SIDENOTE: Many high quality supplement manufacturers even in the United States have the Australian Therapeutic Goods Administration Certification which is the pharmaceutical regulatory agency of Australia. This agency is even more stringent than the United States FDA. So you may want to look for this seal of approval.

In addition to all of this you want to make sure that companies conduct very strict testing. What they typically will do as a reputable and high quality manufacturer is to test each and every raw material that comes in. It will be guaranteed when it first comes in and it will be go through inspection to make sure there are no foreign materials…that there is nothing in it that isn’t supposed to be. Then, when things are mixed or diluted, or if all the vitamins are combined to make a multi, there is another inspection to verify that what the label says is exactly what it is.

In regard to absorption and bioavailability, some supplements are poorly absorbed, e.g. CoQ10 and curcumin. Curcumin is the main component of the spice turmeric and is what makes it anti-inflammatory and gives curry powder its deep yellow color. It is very poorly absorbed whether it is a food or a supplement. You really need to eat quite a lot of it and you need to eat it with fat to see any kind of difference at all. What some manufacturers are now doing with curcumin is to bind it to phosphatidylcholine and call it a phytosome. Anytime you see the term phytosome, this is what it means whether it’s green tea, grapeseed, or anything else, etc., it means a particular substance has been bound with phosphatidylcholine for transport into the cell. Every cell in the human body has a phospholipid bilayer, so when you bind a compound like curcumin to phosphatidylcholine, it can then cross the cells lipid layer much easier so that you get better absorption. There are many studies that have been done on this particular phytosome for curcumin and it’s called Meriva.  Pure Encapsulations makes a good product called CurcumaSorb  which was previously called Meriva.  Basically it is curcumin that is bioavailable, or easily absorbed. If you search PubMed you will find many studies that show 20 to 29 time’s greater absorption of curcumin with Meriva.  There is also published information on it for inflammation, joint pain, irritable bowel disease, eliminating the side effects of cancer treatment and much more so this technology is definitely something else for you to be aware of.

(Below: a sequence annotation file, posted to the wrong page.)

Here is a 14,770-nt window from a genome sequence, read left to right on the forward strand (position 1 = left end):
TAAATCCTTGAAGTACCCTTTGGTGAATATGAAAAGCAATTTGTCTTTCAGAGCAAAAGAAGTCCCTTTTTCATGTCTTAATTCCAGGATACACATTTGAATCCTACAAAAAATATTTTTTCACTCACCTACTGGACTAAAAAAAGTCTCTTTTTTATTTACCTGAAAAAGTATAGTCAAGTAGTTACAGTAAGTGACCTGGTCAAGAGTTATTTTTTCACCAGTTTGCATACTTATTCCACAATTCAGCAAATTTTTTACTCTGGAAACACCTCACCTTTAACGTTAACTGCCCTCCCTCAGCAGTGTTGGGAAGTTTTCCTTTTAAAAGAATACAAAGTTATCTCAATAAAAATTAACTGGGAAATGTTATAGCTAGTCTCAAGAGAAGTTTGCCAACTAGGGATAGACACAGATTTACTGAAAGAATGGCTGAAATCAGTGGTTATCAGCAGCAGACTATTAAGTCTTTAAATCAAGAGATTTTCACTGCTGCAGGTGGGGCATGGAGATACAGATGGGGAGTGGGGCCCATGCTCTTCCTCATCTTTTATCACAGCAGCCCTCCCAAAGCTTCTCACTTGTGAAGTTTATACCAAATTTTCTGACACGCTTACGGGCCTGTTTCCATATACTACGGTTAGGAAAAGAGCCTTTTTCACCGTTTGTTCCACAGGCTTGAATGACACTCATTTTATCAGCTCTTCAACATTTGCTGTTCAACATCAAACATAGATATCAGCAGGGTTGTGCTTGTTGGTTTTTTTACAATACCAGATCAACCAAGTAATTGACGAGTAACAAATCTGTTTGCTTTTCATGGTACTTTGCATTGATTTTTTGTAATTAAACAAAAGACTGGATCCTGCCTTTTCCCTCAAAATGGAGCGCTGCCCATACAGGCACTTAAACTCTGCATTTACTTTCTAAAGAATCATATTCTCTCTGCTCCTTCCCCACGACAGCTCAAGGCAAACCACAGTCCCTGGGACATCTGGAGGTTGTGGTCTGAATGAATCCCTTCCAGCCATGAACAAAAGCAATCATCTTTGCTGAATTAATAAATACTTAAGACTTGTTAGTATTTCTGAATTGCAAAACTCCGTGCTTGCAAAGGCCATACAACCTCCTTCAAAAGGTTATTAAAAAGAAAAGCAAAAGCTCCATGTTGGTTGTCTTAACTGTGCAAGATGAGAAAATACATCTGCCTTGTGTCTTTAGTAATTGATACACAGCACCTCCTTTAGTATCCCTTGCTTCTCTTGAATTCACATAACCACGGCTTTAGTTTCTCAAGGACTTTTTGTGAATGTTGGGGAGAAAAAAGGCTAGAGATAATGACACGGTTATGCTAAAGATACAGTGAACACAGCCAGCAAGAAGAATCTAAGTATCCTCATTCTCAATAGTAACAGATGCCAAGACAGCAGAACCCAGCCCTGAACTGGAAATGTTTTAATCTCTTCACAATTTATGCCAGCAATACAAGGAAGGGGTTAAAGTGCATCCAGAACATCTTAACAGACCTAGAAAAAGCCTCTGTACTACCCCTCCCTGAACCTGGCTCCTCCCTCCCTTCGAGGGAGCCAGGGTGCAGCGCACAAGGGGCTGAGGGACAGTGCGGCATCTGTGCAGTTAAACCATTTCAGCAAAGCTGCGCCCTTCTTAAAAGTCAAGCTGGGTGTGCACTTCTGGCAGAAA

Other Tidbits:

Genetically Modified Organisms (GMOs) & Supplements: Always be sure to ask you supplement or vitamin manufacturer what their stance is and what they’re doing to avoid GMOs including corn.

Soy Protein, Soy Isoflavones, Soy Lecithin & Supplements: Soy protein & soy isoflavones are not the same thing as soy lecithin. Here’s why:

  • Soy lecithin is not the food.
  • Soy lecithin is many, many steps removed from the food source.
  • Soy lecithin – even if you have a reactivity to soy it is either to the isoflavones or to the soy protein.
  • Soy lecithin should not cause any problems because there are no soy proteins or soy isoflavones in it; soy lecithin is literally only the extracted phospholipids from the lecithin – very, very, very (did I say very?!!) far removed from the original soy food product.

Whole-Foods Based vs. Synthetics:

Surprisingly, it is difficult to ensure potency with whole food supplements.

Whole Food-based supplements usually have synthetic ingredients added in to make sure that when it’s tested, the amount it says it has on the label is actually going to be in the product.

How to Know What You Need

There are many lab tests available today to see what vitamin and mineral deficiencies you may have in addition to any genetic and other health issues. SpectraCell Labs is excellent for vitamin and mineral analyses.  If you haven’t had this micronutrient test be sure to ask your doctor about it.  The normal CBC ordered in your doctor’s office for an annual physical does not check for vitamins and minerals, nor does it test for example the gene SNP MTHFR which is very important to confirm or rule out.